Wednesday, January 28, 2009

Will the speed of 2008 crash be met with a speedy recovery?

I was reading this article yesterday about Citibank, by Alice Schroeder, the author of the latest Warren Buffett biography, The Snowball: Warren Buffett and the Business of Life, and it got me thinking about the break neck speed in which the crash of the credit market led to a plunge in global stockmarkets, a collapse of the banking system in the US, Europe and other countries and then a massive banking rescue package-that didn't achieve its purpose, a global recession and then more recently a huge "stimulus" package pushed by Obama's democrats.

To be sure, you could see a "market correction" coming from a few years ago but the sheer pace of the economic structural collapse over the last 4 months or so has taken many peoples breath away and there will be more financial heartbreak to come.

The piece in Schroeder's article that really got my wheels turning was her retelling of a story about a man who wanted to withdraw $50,000.00 in cash from his local Citibank one Saturday morning, in November 2008. The fuss and flap that this caused the teller and the bank manager and then the queue of people in the bank paying closer attention as voices started getting raised because this chap was getting the run around.

“I want my fifty thousand dollars,” the man said to the teller. The subtlest nerve-twitch crossed her face, but she kept her gaze steady. "I'll have to call my manager," she said. Anyone who has seen "It’s a Wonderful Life" knows: That’s the wrong answer. “I want my money,” said the customer, in a voice audible throughout the lobby. “I don’t want your check!” Tiny gasps from the line. Somebody had said it aloud – Citi’s check might bounce...

It was a run on the bank!

On the Sunday the Treasury Department pulled a rescue plan out of the hat that stopped the run on banks when they opened Monday, that would have been reminiscent of the 1930s.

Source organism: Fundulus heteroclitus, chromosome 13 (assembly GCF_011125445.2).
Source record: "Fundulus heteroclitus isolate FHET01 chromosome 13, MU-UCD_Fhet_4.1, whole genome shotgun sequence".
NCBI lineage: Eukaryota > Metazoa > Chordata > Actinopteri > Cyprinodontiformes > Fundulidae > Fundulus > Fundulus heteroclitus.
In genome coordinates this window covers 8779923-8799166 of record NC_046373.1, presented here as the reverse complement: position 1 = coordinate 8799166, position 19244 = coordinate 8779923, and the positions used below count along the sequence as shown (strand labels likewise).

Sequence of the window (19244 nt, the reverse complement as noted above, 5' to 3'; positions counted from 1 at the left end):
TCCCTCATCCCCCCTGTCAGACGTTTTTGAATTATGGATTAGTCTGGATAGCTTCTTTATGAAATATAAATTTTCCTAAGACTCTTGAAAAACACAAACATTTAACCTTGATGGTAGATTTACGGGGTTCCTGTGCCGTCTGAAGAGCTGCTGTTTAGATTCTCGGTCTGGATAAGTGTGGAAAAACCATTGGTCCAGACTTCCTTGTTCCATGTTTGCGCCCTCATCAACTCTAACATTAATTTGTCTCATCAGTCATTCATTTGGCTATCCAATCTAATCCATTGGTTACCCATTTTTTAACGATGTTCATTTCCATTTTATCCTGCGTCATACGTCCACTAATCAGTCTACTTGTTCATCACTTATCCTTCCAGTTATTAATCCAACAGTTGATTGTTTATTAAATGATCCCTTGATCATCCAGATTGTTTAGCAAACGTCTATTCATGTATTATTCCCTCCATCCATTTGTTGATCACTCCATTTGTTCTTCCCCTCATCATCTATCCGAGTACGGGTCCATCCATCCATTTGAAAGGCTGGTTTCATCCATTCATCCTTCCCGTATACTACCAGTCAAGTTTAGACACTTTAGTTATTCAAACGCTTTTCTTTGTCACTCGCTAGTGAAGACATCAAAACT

The world knew about the run the following day.

When we compare the 1929 crash to 2008, the speed of the 1929 one took longer to play out than the current one and it spread quicker around the globe because of global communications and media saturation.

The consequences of the collapse though will play out over years, and in that respect 1929 is no different to 2008.

This got me thinking even more.

If the speed of the collapse and reaction to it is so much quicker than previous financial calamities, then perhaps the recovery will come much quicker than the 20 or so years it took American to dig its way out of the 1929 crash?

To be sure, the stimulus of WW2 was the principle catalyst for America's 1950's recovery but governments around the world are busy getting their own stimulus packages together and while I don't have complete faith in Government its gotta have some positive stimulus, right?

A silver lining in every cloud and all that sort of baloney.

Don't get me wrong, I haven't turned into a Pollyanna-ish angel with blinkered eyes and my head up my lowest orifice. The recovery will be hard, it will take time and we are all going to have to save instead of spend for the next generation, and hopefully beyond, to get ourselves out of the bog.

The debt incurred for taxpayers worldwide via the massive corporate bailouts is going to be a rather big millstone.

The recovery of the global economy however maybe sooner than we think.

Fingers crossed.

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Recessions and Depressions: Understanding Business Cycles
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The Snowball: Warren Buffett and the Business of Life by Alice Schroeder
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c Share Investor 2009

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